'A Midsummer Night's Dream': The magic is hard to find
LENOX -- All hell breaks loose roughly midway through the second half of Shakespeare & Company's otherwise fitful production of "A Midsummer Night's Dream." For as long as the madly merry mix-up among the lovers -- Lysander (a consistently inspired David Joseph), Hermia (Kelly Galvin), Helena (Cloteal L. Horne) and Demetrius (Colby Lewis) -- explodes across the Tina Packer Playhouse stage and through the audience, director Tony Simote's production takes the full measure of young love and libido that have been hinted at through all that has come before. The breakneck pace and gymnastic precision with which these four collide, bend, twist, leap, toss, roll and rumble seizes the moment and takes full advantage of the energy and spirit of the Jazz Age New Orleans setting in which Simotes has placed his production.
At virtually no other point in this just-under-three-hour production, including intermission, does the 1930s New Orleans atmospehere seem anything more than an arbitrarily imposed notion that provides neither fresh insight nor magical engagement.
It also doesn't help that the most surface manifestation of the South, an accent, a lilt, is inconsistently applied -- a fleeting trace in the beginning from Annette Miller's Egeus, and in Jonathan Epstein's thickly Cajun-inflected Peter Quince, whom Epstein plays as an artistic poseur, albeit a harmless one. For everyone else, good old-fashioned unaccented stage diction is enough.
Ultimately, it all comes down to the performances which cover a wide range from earnest and sincere to acceptable to accomplished and satisfying (Rocco Sisto's beautifully nuanced Oberon, for example; Joseph's Lysander; for another; and Malcolm Ingram's warmly endearing, delicately fey Flute).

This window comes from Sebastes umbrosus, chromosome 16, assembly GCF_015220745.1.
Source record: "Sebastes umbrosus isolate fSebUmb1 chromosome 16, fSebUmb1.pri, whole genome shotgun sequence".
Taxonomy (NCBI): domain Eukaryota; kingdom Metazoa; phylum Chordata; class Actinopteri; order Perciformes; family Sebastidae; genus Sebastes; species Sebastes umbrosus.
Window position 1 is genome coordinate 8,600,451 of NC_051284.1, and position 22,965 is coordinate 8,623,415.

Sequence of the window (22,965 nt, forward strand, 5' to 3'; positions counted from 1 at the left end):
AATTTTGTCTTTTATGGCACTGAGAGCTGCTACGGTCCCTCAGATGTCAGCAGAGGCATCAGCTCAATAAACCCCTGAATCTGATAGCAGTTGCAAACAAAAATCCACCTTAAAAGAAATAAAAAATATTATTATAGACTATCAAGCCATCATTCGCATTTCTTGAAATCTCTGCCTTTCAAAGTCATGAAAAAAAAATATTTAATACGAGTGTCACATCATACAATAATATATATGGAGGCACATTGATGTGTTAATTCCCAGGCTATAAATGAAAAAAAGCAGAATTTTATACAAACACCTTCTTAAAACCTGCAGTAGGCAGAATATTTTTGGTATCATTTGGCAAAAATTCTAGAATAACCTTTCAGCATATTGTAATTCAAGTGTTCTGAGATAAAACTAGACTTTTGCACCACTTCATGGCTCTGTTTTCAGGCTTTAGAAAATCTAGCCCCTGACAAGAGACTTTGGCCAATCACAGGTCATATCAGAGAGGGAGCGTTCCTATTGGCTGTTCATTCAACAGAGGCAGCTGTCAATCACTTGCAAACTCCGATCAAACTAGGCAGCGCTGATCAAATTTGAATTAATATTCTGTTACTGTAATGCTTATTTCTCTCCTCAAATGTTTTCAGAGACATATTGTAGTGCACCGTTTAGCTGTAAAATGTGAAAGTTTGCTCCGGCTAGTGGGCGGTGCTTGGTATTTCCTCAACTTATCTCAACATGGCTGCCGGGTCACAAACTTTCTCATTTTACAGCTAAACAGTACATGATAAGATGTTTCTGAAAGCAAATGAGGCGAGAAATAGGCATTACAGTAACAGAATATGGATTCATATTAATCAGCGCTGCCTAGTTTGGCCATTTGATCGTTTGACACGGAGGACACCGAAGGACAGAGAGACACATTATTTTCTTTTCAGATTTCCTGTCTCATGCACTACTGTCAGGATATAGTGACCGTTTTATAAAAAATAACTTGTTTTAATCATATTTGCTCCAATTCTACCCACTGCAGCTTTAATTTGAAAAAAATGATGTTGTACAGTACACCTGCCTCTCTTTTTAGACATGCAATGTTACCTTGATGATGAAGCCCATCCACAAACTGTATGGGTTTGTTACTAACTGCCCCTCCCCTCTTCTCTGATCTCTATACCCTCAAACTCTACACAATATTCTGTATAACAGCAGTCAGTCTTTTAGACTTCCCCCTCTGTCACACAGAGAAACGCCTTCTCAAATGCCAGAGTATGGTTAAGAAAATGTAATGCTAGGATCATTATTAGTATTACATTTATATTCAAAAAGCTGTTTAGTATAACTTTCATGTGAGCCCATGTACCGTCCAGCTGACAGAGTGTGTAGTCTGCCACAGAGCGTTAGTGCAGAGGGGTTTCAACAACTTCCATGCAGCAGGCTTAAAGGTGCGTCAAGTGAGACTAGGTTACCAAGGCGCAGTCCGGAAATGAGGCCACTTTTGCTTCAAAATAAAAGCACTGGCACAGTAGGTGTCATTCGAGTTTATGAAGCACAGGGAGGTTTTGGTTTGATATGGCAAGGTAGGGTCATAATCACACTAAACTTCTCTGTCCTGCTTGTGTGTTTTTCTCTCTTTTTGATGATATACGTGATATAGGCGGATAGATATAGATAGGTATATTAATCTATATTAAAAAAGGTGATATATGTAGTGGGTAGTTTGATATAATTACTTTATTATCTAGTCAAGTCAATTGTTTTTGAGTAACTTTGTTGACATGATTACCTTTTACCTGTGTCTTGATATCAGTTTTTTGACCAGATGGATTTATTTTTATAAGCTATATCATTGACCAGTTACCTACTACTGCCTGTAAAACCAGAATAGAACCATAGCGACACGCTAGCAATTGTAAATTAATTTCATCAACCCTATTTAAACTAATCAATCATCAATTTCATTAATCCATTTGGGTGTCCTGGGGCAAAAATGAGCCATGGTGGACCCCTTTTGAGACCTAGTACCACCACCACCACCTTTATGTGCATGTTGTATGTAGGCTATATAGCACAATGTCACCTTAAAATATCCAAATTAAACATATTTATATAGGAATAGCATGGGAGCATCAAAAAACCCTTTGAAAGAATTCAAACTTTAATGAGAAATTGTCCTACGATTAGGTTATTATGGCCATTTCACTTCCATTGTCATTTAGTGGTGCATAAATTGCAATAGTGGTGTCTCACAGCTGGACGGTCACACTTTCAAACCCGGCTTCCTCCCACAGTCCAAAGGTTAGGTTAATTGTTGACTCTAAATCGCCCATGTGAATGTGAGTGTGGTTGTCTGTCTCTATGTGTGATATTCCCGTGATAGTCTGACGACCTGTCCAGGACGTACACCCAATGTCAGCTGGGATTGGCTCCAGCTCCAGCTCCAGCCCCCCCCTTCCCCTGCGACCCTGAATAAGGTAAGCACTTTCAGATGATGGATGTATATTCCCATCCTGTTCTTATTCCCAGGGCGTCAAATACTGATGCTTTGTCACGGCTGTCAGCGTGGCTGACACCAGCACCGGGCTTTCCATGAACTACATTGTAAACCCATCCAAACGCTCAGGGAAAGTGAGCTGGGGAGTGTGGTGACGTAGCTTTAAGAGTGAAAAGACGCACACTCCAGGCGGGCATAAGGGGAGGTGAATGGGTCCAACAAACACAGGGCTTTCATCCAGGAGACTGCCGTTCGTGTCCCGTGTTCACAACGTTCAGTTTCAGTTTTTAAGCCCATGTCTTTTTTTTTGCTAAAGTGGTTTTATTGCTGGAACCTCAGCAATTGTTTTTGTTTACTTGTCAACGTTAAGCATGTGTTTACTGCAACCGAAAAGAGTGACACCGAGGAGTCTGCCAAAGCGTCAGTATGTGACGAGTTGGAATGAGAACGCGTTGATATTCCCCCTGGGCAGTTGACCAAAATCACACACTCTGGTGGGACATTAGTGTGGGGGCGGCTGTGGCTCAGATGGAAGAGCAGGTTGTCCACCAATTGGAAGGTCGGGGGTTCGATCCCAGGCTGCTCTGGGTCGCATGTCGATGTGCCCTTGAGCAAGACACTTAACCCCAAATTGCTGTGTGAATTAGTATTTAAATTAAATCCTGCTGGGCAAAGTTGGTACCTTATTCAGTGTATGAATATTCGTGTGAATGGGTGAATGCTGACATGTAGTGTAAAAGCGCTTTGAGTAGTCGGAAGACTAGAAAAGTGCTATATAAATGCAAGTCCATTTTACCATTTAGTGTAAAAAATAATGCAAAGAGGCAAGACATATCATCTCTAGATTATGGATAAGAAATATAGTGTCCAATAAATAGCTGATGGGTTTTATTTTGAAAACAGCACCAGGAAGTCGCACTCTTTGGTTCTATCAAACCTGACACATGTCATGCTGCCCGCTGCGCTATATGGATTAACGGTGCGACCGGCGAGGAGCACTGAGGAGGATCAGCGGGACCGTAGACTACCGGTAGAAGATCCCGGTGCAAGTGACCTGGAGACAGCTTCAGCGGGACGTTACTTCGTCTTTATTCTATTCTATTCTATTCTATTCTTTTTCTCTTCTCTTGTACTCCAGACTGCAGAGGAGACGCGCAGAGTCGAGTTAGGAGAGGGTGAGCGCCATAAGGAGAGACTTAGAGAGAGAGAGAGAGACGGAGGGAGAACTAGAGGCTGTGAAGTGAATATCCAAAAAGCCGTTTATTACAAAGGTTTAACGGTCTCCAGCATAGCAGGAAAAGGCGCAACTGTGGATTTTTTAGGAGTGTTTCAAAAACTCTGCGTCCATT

Michael F. Toomey's abrasive Puck catches an earthbound sensibility in this production that is at odds with all the captivating magic there is to be done in this fanciful, yet, at the same time knowing, piece about the foibles of love and relationships and the gaining of wisdom in a setting in which youth can exhibit the wisdom and maturity of age and age can exhibit the impetuous follies of youth.
Take away the gratuitous, intrusive New Orleans trappings and you have an unexceptional "Midsummer Night's Dream" that moves with more effort than it should. Until, that is, that spectacular second half showstopping rumble in the Athens woods. In those 10 minutes or so, this "Midsummer" fully comes into its own and, in the process, serves notice of just how much opportunity has been missed in the other 21 2 hours.
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